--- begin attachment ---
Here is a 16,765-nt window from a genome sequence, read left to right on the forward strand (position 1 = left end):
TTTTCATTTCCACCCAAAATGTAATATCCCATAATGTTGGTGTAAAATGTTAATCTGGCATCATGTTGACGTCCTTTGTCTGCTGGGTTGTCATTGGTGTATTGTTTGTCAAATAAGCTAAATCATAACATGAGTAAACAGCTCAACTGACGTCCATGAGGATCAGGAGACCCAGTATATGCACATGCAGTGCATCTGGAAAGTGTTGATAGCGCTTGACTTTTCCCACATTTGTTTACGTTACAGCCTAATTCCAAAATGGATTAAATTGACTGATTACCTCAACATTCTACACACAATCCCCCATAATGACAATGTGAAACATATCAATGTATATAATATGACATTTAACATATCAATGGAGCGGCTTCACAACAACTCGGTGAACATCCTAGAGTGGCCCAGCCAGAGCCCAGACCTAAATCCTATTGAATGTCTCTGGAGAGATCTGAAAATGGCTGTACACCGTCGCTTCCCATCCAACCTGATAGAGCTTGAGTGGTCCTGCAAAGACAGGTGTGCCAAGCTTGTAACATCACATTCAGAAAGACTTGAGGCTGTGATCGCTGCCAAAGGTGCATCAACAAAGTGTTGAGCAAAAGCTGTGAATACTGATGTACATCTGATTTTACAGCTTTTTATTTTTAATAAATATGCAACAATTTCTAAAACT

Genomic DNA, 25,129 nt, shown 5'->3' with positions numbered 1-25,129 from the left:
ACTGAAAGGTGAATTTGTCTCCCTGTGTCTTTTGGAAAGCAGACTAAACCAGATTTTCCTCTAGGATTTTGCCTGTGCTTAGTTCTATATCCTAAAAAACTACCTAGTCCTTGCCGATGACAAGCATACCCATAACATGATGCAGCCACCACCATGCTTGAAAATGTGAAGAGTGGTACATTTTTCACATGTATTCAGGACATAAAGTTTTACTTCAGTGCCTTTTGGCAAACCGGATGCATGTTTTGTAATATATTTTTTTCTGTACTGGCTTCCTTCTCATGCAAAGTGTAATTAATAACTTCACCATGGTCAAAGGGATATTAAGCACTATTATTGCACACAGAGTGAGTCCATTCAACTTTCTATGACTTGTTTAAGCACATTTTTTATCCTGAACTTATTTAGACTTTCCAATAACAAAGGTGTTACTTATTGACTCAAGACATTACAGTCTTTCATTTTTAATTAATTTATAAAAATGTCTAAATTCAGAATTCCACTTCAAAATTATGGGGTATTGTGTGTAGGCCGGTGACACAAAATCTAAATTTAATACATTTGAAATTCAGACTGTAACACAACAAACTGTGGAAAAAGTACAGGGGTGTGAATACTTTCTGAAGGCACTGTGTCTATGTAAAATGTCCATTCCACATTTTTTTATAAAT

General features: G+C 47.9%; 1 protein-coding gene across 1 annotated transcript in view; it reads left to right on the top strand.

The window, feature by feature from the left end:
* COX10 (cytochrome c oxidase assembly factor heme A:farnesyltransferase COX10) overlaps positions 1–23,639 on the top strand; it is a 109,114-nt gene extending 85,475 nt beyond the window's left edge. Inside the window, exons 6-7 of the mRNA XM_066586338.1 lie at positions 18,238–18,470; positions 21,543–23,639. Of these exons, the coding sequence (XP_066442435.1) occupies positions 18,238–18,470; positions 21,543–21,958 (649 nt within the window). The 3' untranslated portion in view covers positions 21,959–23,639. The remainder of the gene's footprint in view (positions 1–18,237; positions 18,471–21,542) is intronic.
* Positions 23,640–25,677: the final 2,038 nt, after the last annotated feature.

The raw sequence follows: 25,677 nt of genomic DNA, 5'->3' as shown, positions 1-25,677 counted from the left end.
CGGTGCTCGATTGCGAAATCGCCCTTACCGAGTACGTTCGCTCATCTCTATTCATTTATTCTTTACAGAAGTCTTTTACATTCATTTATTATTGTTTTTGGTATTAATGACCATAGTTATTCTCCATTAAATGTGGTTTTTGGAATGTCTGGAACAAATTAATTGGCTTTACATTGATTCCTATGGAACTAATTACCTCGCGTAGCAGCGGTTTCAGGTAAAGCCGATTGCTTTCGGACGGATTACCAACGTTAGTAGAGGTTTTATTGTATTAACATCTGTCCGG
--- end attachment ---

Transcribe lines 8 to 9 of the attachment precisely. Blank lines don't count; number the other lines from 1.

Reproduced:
* Positions 23,640–25,677: the final 2,038 nt, after the last annotated feature.

The raw sequence follows: 25,677 nt of genomic DNA, 5'->3' as shown, positions 1-25,677 counted from the left end.